Tag Archives: technology

It’s Monday, and another scramble

Each Monday things get hectic at the sports desk, as I juggle which stories to focus on for publication on the sports pages of The Glengarry News. Of course, the newspaper has limited space, so not everything can go in. My goal is to prioritize stories based on importance and time-sensitivity, while at the same time trying to include articles on a range of sports at various levels, from across the county.

Fortunately, in recent years we have expanded the use of our website, which allows me to post additional items there, along with updates to stories that do go into the newspaper. If you haven’t checked it out lately, you can find Sports in the Glens online at www.sportsintheglens.com

For those curious, my Monday tasks include writing and editing stories, handling e-mails and other enquiries or submitted content, processing photos for publication (print and digital), and then laying out the content on the pages. That part is somewhat like doing a jig-saw puzzle, as each content piece (a headline, a story, a graphic, a photo) must be placed and adjusted to fill the page.

This work continues into Tuesday morning, before the pages are then submitted to our printing company and online digital processor.

Typically the online edition of The News goes live around 8 p.m. Tuesday evening, while the print product is on newsstands and in mailboxes on Wednesday for you to enjoy.

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Journalism (and journalists) need to be supported if the public is to be kept informed

Kevin Cate works in public relations in Florida. Recently he took to his website to stand up for journalists and journalism.

The print and digital editions of newspapers allow us to be briefed like kings and queens for next to nothing. Seriously, you’d have to be a billionaire to afford that on your own.

Newspapers are worth defending.

So, tomorrow, I want you to share on social media why you love and subscribe to your favorite newspapers using #LoveMyNewspaper and tagging your favorite newspapers.

So this got me wondering if people realize what a journalist does, what newspapers do to help readers/viewers to be informed. The old adage “use it or lose it” seems to fit here. That is, if people don’t support journalists and journalism, the reality is that industry will die. Over the past decade or so, we have seen a decline from the “golden age” of the industry, with newspapers small and large shut down, while corporate media barons fire staff at remaining publications.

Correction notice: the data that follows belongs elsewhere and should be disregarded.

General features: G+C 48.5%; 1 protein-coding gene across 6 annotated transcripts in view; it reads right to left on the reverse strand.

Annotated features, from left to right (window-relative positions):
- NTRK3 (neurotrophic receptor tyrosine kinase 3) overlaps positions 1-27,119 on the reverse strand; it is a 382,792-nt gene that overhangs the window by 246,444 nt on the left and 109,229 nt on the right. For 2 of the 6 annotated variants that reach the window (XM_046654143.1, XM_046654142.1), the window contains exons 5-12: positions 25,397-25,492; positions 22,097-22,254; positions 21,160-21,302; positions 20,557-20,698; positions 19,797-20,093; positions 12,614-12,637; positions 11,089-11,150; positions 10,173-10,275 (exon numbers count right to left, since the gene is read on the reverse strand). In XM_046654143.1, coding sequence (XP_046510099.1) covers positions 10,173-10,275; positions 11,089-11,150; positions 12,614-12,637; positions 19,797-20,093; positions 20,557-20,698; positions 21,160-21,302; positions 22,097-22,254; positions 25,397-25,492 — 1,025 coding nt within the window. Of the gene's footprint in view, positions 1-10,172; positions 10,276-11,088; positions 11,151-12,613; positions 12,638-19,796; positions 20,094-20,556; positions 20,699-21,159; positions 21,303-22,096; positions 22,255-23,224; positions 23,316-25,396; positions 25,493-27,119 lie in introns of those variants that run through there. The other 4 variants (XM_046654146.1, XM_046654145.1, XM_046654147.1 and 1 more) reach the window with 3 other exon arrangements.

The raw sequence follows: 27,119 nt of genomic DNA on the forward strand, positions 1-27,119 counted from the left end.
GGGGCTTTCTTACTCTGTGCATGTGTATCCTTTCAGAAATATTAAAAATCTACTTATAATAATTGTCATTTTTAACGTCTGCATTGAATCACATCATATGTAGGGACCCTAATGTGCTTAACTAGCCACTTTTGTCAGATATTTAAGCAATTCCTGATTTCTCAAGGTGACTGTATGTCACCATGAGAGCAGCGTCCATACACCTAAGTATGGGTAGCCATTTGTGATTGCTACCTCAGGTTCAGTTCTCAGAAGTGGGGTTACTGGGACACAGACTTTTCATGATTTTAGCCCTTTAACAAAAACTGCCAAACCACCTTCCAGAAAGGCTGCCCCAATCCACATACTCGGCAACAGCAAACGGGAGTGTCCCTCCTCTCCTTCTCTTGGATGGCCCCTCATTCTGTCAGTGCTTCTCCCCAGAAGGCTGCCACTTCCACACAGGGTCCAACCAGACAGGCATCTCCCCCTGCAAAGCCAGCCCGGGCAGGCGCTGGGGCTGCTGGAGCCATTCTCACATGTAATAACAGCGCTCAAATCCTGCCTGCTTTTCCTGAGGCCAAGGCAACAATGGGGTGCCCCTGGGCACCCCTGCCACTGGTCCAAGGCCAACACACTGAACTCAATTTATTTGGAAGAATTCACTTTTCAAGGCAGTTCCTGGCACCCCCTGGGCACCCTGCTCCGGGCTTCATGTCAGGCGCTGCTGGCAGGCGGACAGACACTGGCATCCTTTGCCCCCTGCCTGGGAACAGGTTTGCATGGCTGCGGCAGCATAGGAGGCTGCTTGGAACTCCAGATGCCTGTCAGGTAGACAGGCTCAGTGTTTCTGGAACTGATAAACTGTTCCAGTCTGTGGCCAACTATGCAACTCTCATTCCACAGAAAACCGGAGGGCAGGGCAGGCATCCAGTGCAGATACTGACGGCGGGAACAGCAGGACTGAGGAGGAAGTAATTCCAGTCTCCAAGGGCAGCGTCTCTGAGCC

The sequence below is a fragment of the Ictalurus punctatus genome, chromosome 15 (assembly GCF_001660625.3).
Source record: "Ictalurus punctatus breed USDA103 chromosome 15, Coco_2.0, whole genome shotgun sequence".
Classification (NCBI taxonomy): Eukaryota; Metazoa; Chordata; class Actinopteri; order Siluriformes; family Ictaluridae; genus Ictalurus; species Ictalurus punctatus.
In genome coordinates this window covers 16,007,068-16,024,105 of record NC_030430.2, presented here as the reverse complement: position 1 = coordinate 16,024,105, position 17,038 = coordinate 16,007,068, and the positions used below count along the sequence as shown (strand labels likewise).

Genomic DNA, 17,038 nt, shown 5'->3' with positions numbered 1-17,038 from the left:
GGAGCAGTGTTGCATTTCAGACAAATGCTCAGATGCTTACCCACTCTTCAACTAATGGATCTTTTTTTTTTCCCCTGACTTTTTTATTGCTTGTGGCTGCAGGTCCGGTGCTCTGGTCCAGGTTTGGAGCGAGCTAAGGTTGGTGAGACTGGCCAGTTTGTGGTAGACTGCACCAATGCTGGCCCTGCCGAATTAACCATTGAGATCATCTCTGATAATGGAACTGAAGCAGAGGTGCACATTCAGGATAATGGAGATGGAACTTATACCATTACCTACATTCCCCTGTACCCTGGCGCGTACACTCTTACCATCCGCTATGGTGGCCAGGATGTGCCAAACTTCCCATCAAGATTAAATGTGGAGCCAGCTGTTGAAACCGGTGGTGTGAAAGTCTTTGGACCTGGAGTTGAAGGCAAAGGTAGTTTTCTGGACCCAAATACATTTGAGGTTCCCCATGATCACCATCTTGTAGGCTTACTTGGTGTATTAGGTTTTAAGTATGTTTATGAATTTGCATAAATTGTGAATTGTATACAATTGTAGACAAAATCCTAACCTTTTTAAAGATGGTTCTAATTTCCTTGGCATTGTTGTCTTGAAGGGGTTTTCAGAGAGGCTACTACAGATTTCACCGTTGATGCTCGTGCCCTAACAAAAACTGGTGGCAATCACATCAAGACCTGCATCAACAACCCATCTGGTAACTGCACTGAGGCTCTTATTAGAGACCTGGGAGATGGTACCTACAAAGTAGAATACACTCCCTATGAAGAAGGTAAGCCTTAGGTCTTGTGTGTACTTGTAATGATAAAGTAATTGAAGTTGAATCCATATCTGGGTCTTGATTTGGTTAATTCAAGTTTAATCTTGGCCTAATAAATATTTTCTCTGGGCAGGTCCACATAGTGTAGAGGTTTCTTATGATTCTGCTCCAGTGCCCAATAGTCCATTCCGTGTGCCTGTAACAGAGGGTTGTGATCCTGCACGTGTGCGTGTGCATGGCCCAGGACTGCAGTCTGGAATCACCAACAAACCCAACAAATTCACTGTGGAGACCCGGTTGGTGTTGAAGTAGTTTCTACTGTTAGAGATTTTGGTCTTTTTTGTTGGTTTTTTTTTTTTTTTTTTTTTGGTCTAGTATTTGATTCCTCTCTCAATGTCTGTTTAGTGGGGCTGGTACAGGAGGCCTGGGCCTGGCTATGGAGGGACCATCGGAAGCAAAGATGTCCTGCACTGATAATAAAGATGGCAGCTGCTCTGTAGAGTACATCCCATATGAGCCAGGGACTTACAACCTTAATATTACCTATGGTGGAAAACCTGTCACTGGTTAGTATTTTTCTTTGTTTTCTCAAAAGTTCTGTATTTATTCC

I’ve all too frequently heard the comment “I get my news from Facebook.” That saddens me. Anyone can post on Facebook, and can post whatever they like. The content is generally not sourced, researched, or verified. In my view, Facebook is great to stay connected with people you know and with community groups to know what’s going on, but as a news source, it’s value is questionable. Ironically, all the big media outlets have a presence on Facebook, posting stories free for anyone to read. How long can they continue to give away journalism for free?

If being an informed citizen on the world matters to you, please support your local newspaper.

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Putting together sports pages this week from afar

Well, afar sort of, if Toronto counts as afar.

Away at a convention this week, I am taking advantage of technology to complete my writing, editing, and assembly of the content for the sports pages of the Nov. 25 edition of The Glengarry News.

Things have changed significantly over the decade I have worked as sports editor for our community newspaper.  I can recall in my early years receiving most of my content via fax – game sheet after game sheet.  We shared one e-mail address at The News, so from a sports perspective, I didn’t have a dedicated account as I do now.

And thank goodness I have e-mail these days, as that is probably my main point of contact for the bulk of my stories.  League websites have also come a long way too, making information access much more efficient.

But until recently, I had to be in the office to actually write my stories and assemble my pages. Not anymore, thanks to the wonders of VPN.

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